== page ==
I grew up in a world where reading was a normal pastime. I didn't have access to many books at home but I was an avid library fan. I went every Saturday to borrow two books (we were only allowed two, I hid as many as I could for the following week behind the encyclopedia). I also got two books for my grandmother, usually something by Georgette Heyer or Jean Plaidy.
When I became a mother, I continued the same pattern and we regularly attended the local library at the end of our road. Sadly, this is now a private school. I won't talk about the importance of saving our libraries here because that is the subject of a number of blogs and I remain a trustee of my local library and the Booktrust.
As a child no one said, reading was good or quoted the research. There was no World Book Day to encourage reading - it just felt right, and I loved disappearing into the world of the Famous Five or Nancy Drew.
I remain an avid reader and cannot go to sleep without reading. I always have at least two books on the go, one a novel and the other an information book.
At the moment I am reading Sally Rooney's Normal People. (I have to admit that I picked that up because I thought it was a sociological study! It's not but instead a sensitive story about love). I have just finished The New Working Class by Claire Ainsley and am reading Ted Talks by Chris Andersson in preparation for giving a Ted Talk in April. The prospect of giving a Ted Talk is terrifying so I am trying hard to prepare.
Since growing up, the research about the benefits of reading to children has been confirmed. At LEYF we encourage reading in as many ways as we can. We want to develop storytellers who enthral the children which is one of the reasons we invited theatrical drag queens to read to the children. Children are receptive to the wonderful selection of books available. They don't need all the commercial push to dress up as a character. They just love their favourite books and being introduced to new books with new words, new ideas and new illustrations. Read it again, again, again what a delight and a privilege.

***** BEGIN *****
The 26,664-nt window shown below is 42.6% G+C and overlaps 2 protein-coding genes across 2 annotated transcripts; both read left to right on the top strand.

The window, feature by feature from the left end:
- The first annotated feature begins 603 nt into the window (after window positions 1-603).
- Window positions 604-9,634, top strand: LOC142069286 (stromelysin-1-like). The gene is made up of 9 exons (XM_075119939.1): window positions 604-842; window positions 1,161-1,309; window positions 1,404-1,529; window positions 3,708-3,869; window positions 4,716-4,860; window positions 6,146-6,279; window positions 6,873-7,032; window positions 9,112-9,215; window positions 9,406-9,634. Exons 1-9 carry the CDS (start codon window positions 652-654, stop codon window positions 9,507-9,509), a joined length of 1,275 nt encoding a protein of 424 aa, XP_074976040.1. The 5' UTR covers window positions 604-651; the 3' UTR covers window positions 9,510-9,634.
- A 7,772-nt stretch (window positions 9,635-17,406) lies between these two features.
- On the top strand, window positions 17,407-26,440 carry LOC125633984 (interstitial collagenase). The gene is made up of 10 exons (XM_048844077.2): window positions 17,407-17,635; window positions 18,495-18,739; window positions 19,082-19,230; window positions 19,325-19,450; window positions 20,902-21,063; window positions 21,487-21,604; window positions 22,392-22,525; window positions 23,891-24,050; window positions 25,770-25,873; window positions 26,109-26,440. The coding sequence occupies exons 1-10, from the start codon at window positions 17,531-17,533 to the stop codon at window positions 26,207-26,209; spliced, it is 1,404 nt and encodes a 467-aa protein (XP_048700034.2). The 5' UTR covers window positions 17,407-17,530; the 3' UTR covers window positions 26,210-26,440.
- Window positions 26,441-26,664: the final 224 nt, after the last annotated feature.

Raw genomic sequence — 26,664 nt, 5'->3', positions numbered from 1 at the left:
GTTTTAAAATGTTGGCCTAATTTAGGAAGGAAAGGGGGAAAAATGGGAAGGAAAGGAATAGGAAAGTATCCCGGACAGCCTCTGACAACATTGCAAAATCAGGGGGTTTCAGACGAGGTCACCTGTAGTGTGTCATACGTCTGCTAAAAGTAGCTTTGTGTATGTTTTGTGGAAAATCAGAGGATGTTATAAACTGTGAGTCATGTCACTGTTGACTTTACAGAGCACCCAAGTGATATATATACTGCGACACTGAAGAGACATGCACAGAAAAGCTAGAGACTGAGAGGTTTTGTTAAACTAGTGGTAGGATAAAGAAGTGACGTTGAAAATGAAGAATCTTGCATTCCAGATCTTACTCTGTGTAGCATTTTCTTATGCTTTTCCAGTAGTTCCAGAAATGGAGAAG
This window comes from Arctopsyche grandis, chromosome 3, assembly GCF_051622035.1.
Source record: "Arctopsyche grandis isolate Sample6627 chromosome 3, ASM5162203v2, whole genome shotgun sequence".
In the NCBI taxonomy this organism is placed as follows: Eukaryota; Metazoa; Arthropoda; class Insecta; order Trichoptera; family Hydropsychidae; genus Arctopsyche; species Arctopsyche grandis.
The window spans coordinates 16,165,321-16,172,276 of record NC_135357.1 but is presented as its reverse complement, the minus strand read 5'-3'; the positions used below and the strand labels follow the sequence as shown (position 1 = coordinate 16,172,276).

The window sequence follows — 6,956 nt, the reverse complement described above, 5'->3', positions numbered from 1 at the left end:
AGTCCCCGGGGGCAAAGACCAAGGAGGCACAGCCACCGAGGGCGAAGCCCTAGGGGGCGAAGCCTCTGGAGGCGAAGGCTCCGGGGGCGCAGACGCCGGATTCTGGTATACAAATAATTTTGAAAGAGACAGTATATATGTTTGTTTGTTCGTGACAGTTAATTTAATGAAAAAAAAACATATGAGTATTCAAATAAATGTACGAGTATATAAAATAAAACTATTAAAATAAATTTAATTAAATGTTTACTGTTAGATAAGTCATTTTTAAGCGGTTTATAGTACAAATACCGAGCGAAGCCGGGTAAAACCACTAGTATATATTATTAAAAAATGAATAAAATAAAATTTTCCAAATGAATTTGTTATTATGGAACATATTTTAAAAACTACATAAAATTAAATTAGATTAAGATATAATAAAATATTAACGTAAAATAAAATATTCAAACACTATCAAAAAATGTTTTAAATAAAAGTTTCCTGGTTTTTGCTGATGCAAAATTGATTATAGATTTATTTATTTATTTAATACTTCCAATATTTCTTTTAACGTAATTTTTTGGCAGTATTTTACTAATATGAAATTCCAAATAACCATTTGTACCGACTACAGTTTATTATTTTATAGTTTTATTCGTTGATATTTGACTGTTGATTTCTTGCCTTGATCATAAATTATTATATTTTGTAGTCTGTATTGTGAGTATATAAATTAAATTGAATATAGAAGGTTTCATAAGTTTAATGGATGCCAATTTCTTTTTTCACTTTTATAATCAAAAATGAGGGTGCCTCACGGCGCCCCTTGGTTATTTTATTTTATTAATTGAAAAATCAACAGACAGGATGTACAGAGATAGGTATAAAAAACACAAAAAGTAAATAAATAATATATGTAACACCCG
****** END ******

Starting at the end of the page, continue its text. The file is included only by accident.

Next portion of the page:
Our task in the nursery is to maintain that joy, championing reading with verve and enthusiasm to individual children as well as to groups so they leave with the story impressed on their minds. We want the child to use the book to bridge the learning into the home, so parents also enjoy the emotional bond of reading a story. We don't want the book replaced by the phone or the iPad.
Last year, we got involved in the Million Minutes Reading Challenge which saw more than 420,000 children, young people and families across the UK (including many LEYF nurseries such as Katharine Bruce Community Nursery who won the prize for the most average minutes - 61,820 minutes - reading to 63 children), read collectively for 100,019,560 minutes.
This year, they are doubling the target to 200 Million Minutes and the campaign kicked off on World Book Day. It's great fun so why not sign up your nursery.
June O'Sullivan is chief executive of London Early Years Foundation. This blog first appeared on the LEYF website